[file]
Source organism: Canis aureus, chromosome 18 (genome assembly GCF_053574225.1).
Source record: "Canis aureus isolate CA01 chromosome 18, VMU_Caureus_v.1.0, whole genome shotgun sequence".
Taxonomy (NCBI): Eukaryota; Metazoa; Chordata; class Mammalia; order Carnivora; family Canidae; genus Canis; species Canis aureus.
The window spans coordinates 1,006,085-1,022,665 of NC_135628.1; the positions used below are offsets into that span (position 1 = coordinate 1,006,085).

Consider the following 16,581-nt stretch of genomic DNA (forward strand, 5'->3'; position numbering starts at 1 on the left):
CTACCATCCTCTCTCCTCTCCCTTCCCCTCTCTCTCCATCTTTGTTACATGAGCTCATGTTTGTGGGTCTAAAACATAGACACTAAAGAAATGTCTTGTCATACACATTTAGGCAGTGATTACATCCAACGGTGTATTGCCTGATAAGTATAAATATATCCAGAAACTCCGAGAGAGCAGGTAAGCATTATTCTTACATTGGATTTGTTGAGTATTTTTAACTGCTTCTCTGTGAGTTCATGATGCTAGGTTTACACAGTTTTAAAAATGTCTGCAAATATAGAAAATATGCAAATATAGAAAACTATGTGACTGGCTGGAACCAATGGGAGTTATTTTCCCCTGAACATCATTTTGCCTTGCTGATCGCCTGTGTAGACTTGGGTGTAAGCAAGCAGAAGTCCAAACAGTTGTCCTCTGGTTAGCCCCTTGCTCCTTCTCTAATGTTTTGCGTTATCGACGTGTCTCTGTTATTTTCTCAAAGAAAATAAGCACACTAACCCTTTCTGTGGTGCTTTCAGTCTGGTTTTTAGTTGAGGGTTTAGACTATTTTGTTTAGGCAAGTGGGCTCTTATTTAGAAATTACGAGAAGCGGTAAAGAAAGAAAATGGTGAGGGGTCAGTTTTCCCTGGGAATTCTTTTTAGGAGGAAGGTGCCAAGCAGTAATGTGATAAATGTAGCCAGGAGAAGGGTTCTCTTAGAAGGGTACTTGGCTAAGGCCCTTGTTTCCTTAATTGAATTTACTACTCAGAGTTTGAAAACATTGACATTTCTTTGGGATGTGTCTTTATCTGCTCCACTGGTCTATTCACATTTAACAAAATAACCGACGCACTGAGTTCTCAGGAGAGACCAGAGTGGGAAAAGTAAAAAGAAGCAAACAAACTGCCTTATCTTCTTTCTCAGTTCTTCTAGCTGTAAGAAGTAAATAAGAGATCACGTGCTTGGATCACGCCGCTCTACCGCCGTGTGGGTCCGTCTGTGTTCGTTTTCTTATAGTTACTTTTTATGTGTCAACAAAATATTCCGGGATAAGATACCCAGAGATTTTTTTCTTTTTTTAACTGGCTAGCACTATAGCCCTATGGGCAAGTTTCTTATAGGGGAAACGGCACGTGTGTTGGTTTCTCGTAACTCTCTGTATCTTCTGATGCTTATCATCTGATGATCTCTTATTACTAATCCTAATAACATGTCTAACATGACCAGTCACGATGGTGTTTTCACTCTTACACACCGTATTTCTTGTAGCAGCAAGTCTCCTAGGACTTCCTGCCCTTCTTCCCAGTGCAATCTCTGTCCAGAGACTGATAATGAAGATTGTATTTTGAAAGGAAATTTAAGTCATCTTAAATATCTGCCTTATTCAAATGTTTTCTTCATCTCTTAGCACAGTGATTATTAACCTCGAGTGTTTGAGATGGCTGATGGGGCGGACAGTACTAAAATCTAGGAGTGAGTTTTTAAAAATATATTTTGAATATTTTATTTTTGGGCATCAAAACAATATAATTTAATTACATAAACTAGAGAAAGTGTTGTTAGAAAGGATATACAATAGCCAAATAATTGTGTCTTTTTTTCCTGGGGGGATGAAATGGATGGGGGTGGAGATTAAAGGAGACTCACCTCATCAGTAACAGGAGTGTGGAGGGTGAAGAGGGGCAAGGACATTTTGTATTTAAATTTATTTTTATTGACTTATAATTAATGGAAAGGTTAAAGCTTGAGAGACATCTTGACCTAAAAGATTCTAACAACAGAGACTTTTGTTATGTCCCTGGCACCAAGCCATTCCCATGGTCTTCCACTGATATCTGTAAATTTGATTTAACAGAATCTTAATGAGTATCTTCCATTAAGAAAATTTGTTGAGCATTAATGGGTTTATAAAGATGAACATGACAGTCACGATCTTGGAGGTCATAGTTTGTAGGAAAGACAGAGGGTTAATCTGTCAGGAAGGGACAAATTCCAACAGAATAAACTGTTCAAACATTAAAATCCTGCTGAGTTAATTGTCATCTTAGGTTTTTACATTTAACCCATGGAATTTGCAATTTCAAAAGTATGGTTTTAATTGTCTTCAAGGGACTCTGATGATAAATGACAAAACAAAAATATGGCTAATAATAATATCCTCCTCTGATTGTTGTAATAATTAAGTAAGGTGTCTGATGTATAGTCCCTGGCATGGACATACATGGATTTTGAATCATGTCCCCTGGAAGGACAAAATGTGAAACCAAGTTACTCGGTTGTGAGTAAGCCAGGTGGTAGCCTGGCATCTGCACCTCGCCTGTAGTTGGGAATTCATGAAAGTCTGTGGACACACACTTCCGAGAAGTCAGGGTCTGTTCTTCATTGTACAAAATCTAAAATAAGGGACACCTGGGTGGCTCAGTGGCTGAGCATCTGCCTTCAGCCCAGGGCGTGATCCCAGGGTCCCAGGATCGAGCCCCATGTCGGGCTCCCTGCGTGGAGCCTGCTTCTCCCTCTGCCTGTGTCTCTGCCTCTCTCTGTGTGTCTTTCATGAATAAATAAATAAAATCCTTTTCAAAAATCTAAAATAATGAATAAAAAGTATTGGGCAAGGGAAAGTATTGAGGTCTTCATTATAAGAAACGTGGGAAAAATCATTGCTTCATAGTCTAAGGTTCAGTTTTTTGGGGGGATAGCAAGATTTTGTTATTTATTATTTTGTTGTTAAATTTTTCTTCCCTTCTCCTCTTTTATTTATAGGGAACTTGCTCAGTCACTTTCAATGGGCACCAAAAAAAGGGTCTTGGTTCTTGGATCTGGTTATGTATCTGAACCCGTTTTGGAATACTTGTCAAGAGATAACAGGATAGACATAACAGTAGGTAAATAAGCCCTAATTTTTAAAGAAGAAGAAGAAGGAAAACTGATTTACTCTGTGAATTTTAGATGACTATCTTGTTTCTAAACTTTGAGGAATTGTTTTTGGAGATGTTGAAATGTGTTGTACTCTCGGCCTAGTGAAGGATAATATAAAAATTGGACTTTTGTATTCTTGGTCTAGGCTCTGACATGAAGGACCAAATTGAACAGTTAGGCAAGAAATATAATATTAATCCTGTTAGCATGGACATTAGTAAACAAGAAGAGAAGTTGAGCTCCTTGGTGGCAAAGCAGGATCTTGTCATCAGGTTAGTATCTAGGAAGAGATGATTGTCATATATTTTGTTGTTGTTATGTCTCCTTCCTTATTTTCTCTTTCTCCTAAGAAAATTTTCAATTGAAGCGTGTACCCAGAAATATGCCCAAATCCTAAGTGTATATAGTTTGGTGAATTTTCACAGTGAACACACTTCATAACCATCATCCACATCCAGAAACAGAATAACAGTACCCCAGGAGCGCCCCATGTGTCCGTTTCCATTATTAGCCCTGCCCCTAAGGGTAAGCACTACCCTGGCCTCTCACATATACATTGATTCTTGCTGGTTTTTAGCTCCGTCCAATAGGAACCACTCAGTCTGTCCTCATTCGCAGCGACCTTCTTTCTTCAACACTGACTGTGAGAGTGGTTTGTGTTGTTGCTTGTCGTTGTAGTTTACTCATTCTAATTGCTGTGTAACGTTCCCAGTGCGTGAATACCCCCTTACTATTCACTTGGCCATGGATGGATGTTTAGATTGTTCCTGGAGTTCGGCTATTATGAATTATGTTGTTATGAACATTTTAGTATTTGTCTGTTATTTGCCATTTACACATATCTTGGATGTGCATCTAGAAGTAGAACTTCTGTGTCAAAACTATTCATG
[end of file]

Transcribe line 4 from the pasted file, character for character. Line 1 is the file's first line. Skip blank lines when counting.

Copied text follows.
The window spans coordinates 1,006,085-1,022,665 of NC_135628.1; the positions used below are offsets into that span (position 1 = coordinate 1,006,085).